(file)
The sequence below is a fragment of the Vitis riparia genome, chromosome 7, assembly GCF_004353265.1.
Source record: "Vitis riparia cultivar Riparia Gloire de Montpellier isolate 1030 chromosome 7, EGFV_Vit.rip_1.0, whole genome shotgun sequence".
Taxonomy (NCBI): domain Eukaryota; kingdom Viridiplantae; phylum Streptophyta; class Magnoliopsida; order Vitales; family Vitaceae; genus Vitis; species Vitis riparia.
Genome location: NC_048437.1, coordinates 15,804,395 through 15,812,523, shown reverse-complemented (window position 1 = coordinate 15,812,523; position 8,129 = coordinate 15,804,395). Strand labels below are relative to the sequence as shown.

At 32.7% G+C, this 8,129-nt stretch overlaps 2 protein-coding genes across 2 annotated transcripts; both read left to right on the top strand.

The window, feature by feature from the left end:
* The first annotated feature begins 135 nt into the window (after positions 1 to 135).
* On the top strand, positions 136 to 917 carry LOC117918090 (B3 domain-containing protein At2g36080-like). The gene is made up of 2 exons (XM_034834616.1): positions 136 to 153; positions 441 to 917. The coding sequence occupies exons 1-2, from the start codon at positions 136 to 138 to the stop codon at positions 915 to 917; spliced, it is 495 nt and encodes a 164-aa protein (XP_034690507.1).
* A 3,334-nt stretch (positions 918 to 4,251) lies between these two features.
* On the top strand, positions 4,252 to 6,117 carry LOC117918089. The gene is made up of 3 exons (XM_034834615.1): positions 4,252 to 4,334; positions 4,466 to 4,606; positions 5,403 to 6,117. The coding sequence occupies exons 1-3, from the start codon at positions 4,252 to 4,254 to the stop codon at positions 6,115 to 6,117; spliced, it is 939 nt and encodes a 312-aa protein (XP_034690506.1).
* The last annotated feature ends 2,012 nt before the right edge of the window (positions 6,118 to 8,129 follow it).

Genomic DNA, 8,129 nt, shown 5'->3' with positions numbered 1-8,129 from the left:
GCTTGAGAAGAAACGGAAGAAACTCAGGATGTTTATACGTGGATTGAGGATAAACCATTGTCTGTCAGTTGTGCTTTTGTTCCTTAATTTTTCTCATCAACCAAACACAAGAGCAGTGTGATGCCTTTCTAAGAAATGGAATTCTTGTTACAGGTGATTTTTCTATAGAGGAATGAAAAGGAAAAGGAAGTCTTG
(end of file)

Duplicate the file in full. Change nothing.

The sequence below is a fragment of the Vitis riparia genome, chromosome 7, assembly GCF_004353265.1.
Source record: "Vitis riparia cultivar Riparia Gloire de Montpellier isolate 1030 chromosome 7, EGFV_Vit.rip_1.0, whole genome shotgun sequence".
Taxonomy (NCBI): domain Eukaryota; kingdom Viridiplantae; phylum Streptophyta; class Magnoliopsida; order Vitales; family Vitaceae; genus Vitis; species Vitis riparia.
Genome location: NC_048437.1, coordinates 15,804,395 through 15,812,523, shown reverse-complemented (window position 1 = coordinate 15,812,523; position 8,129 = coordinate 15,804,395). Strand labels below are relative to the sequence as shown.

At 32.7% G+C, this 8,129-nt stretch overlaps 2 protein-coding genes across 2 annotated transcripts; both read left to right on the top strand.

The window, feature by feature from the left end:
* The first annotated feature begins 135 nt into the window (after positions 1 to 135).
* On the top strand, positions 136 to 917 carry LOC117918090 (B3 domain-containing protein At2g36080-like). The gene is made up of 2 exons (XM_034834616.1): positions 136 to 153; positions 441 to 917. The coding sequence occupies exons 1-2, from the start codon at positions 136 to 138 to the stop codon at positions 915 to 917; spliced, it is 495 nt and encodes a 164-aa protein (XP_034690507.1).
* A 3,334-nt stretch (positions 918 to 4,251) lies between these two features.
* On the top strand, positions 4,252 to 6,117 carry LOC117918089. The gene is made up of 3 exons (XM_034834615.1): positions 4,252 to 4,334; positions 4,466 to 4,606; positions 5,403 to 6,117. The coding sequence occupies exons 1-3, from the start codon at positions 4,252 to 4,254 to the stop codon at positions 6,115 to 6,117; spliced, it is 939 nt and encodes a 312-aa protein (XP_034690506.1).
* The last annotated feature ends 2,012 nt before the right edge of the window (positions 6,118 to 8,129 follow it).

Genomic DNA, 8,129 nt, shown 5'->3' with positions numbered 1-8,129 from the left:
GCTTGAGAAGAAACGGAAGAAACTCAGGATGTTTATACGTGGATTGAGGATAAACCATTGTCTGTCAGTTGTGCTTTTGTTCCTTAATTTTTCTCATCAACCAAACACAAGAGCAGTGTGATGCCTTTCTAAGAAATGGAATTCTTGTTACAGGTGATTTTTCTATAGAGGAATGAAAAGGAAAAGGAAGTCTTG